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Alaphilippe: To win the polka-dot jersey would be a bonus

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Juilan Alaphilippe (Quick-Step Floors)

Juilan Alaphilippe (Quick-Step Floors) (Image credit: Bettini Photo)
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Julian Alaphilippe (Quick-Step Floors)

Julian Alaphilippe (Quick-Step Floors) (Image credit: Getty Images)
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Julian Alaphilippe wins stage 10 at the Tour de France

Julian Alaphilippe wins stage 10 at the Tour de France (Image credit: Getty Images)
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Julian Alaphilippe descends in polka dots

Julian Alaphilippe descends in polka dots (Image credit: Tim de Waele/
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Julain Alaphilippe in the break during stage 10 at the Tour de France

Julain Alaphilippe in the break during stage 10 at the Tour de France (Image credit: Getty Images)

Julian Alaphilippe says that winning the polka-dot jersey would be an added bonus for him having already won his first Tour de France stage earlier in the race. The Quick-Step Floors rider remains cautious, and says he's taking each day as it comes.

"My first goal was to try to win a stage," Alaphilippe said. "I achieved that [on stage 10], and now I also have the King of the Mountains jersey, so it's a bonus for me.

"I'm going to try to keep hold of it, of course, but it's going to be difficult," he continued. "Paris is still a long way off, so I'm just taking it day-by-day. We've still got a really hard week ahead in the Pyrenees."

Should he win the title, it would be Quick-Step Floors' first Tour jersey in 11 years, with Tom Boonen having claimed the green jersey in 2007.

Alaphilippe would also be the second consecutive Frenchman to win the mountains competition after Warren Barguil (Fortuneo-Samsic) took it last year. As it stands, Alaphilippe has just a 22 point-lead over the defending champion, and the Quick-Step rider isn't expecting an easy ride in the polka-dots to Paris.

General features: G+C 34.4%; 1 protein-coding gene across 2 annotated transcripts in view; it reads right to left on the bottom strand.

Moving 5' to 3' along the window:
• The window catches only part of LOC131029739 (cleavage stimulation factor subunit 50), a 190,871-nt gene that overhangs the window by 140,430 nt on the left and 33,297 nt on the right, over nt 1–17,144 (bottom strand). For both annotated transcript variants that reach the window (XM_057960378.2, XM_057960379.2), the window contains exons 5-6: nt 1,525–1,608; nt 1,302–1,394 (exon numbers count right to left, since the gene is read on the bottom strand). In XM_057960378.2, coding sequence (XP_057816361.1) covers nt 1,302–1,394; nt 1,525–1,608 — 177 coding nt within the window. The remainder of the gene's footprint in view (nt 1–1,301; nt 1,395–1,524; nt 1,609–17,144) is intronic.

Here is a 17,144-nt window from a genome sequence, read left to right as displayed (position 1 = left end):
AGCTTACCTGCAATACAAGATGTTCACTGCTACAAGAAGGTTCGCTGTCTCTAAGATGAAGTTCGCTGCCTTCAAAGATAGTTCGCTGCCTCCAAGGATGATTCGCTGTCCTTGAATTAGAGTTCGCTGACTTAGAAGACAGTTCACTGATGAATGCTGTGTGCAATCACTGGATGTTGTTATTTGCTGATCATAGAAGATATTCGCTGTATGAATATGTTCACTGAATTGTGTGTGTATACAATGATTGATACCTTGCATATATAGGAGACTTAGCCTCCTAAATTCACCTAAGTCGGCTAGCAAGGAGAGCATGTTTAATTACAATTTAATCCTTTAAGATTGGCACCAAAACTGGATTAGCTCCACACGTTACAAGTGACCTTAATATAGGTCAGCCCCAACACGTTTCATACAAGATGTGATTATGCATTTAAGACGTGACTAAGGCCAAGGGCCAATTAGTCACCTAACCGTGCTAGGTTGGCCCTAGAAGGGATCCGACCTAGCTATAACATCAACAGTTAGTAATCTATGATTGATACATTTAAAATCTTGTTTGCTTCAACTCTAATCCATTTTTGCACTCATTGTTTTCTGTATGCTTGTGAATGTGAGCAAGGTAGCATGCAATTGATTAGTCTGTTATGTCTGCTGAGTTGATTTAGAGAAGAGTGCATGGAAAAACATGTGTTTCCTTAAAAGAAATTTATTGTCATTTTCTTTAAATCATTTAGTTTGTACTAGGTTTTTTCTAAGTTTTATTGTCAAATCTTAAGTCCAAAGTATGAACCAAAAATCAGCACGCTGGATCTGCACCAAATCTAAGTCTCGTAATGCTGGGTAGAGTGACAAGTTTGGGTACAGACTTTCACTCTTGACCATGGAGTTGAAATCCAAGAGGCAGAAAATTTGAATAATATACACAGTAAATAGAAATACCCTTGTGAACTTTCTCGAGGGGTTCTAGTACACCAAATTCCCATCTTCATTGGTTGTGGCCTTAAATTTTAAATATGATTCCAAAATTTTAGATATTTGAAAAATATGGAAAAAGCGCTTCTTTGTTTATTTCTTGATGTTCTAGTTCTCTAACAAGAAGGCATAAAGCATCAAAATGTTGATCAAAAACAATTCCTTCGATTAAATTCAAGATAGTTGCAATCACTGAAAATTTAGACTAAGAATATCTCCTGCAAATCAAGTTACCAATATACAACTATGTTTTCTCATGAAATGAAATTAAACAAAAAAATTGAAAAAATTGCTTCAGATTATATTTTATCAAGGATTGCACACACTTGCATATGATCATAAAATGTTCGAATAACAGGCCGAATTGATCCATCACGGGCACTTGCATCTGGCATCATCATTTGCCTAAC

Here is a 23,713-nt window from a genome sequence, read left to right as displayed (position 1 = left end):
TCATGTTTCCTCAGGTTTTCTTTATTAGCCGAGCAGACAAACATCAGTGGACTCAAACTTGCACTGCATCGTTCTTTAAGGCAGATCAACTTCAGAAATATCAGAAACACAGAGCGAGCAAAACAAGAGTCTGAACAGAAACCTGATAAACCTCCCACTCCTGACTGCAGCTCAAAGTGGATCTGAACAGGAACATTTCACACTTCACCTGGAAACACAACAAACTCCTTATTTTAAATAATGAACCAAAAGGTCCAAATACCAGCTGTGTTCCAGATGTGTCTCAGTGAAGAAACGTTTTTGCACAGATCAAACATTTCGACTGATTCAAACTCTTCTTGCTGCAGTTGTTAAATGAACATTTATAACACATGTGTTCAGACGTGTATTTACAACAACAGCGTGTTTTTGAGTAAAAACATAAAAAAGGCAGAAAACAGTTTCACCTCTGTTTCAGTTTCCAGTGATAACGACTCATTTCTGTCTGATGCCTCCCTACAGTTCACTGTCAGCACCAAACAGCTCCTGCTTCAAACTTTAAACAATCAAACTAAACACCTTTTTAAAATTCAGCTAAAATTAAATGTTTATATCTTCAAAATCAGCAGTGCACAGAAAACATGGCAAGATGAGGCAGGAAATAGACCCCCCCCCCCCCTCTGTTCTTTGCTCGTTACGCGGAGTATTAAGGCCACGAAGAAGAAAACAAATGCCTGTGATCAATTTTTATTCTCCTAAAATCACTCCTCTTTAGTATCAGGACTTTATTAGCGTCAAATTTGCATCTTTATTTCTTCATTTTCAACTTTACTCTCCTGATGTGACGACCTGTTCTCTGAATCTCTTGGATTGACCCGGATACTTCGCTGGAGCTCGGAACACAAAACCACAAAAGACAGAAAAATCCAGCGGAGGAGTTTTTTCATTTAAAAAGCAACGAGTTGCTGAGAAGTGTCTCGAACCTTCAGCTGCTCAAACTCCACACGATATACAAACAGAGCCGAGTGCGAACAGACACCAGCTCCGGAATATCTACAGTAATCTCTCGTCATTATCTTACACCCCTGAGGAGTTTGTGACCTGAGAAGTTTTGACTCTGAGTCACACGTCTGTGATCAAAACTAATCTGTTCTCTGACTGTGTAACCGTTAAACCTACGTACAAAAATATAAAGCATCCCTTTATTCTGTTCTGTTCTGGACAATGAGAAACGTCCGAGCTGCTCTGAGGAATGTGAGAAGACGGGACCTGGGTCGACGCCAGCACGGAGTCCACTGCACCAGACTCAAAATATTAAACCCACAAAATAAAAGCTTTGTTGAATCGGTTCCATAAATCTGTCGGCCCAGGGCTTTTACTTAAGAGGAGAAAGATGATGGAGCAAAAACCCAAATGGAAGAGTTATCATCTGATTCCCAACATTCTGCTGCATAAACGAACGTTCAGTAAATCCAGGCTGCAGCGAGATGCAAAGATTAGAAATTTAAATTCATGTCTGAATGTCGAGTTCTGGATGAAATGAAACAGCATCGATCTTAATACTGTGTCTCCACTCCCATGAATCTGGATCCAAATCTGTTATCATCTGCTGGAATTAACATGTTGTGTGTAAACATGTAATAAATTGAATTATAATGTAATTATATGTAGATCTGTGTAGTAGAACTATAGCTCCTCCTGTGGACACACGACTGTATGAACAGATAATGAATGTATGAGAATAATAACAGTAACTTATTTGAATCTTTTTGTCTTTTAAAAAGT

"It'll be a big fight, I'm sure," said 26-year-old Alaphilippe. "Barguil wants the jersey, and I currently have it on my shoulders. I'll try to fight for the points in order to hang on to it, but we'll see what happens.

"He'll try to attack, but if I have good legs and can keep fighting for the jersey, I will. But I'm already very happy with my stage victory. Having the legs is the hardest thing, as you have to always be up at the front. It's not easy because this jersey was never my first goal, but I'll continue to enjoy wearing it for as long as I can."

Alaphilippe currently sits on 92 points at the top the mountains classification, compared to Barguil's 70 points, with Sky's Geraint Thomas in third place with 30 points.

But with a maximum of 126 points still available in the competition, there's still everything to play for, with the biggest haul of points available on stage 19 from Lourdes to Laruns on Friday, when there are a maximum of 57 points on the table.

The polka-dot jersey might be a nice bonus, but Alaphilippe's next target is to win another stage to add to his victory in Le Grand-Bornand, although his search for that second win may also beget success in the mountains competition.

Alaphilippe says that he has his sights set on a particular day, but won't elaborate further.

"There's a stage that I like the profile of," he said, "but it depends on the legs. We'll see."


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Born in Ireland to a cycling family and later moved to the Isle of Man, so there was no surprise when I got into the sport. Studied sports journalism at university before going on to do a Masters in sports broadcast. After university I spent three months interning at Eurosport, where I covered the Tour de France. In 2012 I started at Procycling Magazine, before becoming the deputy editor of Procycling Week. I then joined Cyclingnews, in December 2013.